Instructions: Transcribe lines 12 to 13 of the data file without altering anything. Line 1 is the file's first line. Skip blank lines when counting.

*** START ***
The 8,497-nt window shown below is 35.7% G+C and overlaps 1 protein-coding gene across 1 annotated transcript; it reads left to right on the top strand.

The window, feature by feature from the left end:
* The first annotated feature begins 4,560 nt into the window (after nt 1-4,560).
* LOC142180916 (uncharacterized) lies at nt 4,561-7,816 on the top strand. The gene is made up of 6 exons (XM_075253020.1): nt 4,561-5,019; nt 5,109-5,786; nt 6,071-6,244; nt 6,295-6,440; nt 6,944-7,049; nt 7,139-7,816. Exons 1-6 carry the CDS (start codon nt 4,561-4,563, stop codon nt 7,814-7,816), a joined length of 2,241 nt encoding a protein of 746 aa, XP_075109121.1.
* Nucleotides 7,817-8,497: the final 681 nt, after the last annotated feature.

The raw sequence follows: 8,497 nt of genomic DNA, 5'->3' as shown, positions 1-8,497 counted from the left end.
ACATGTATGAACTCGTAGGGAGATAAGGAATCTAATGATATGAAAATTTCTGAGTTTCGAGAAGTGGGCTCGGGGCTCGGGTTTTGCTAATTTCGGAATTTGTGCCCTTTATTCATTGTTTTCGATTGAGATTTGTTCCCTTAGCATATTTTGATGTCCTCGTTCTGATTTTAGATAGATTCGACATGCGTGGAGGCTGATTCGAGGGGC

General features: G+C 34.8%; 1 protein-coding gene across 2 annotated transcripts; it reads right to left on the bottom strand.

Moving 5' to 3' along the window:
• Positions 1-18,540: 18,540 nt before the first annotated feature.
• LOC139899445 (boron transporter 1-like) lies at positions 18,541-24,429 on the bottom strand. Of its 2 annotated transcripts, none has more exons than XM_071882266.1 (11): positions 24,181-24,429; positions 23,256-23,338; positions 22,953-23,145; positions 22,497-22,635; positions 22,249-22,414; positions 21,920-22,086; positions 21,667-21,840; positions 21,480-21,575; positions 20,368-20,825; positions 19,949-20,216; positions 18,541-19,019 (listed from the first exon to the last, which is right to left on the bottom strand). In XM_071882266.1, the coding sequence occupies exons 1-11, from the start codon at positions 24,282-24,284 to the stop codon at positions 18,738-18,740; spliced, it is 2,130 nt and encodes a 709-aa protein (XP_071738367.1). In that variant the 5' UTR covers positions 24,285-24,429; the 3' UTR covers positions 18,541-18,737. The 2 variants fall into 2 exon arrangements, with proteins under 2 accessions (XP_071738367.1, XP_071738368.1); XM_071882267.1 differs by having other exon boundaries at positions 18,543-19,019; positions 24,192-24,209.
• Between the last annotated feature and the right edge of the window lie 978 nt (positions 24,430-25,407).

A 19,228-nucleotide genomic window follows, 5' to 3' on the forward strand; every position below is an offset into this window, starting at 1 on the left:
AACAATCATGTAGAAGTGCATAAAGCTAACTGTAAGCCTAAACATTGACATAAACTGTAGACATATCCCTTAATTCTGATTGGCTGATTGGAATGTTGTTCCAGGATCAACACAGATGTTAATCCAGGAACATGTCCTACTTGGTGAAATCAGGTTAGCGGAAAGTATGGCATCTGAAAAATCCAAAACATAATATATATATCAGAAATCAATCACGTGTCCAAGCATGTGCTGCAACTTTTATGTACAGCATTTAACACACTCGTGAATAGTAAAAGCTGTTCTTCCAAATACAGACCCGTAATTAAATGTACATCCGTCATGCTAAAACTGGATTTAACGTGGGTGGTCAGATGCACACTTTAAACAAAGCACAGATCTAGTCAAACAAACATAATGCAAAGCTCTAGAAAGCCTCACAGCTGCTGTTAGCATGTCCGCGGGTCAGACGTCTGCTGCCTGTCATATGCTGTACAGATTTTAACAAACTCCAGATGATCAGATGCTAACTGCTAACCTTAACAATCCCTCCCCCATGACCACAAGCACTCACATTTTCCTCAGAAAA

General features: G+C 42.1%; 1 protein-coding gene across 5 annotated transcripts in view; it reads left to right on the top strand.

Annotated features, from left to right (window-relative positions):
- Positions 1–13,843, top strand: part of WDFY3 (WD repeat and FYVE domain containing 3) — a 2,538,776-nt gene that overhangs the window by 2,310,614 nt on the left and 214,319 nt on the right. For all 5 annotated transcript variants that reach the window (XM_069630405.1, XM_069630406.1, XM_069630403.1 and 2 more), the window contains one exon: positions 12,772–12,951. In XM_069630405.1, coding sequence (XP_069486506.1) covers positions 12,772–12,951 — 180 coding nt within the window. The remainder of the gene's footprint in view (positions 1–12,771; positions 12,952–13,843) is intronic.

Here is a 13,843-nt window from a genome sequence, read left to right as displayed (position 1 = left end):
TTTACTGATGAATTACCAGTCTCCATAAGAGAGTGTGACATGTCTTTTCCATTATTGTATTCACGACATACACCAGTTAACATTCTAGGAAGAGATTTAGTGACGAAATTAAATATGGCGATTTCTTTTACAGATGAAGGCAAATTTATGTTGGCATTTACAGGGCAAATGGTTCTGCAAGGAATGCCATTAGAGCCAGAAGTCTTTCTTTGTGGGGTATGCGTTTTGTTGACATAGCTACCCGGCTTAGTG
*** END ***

• Between the last annotated feature and the right edge of the window lie 978 nt (positions 24,430-25,407).

A 19,228-nucleotide genomic window follows, 5' to 3' on the forward strand; every position below is an offset into this window, starting at 1 on the left: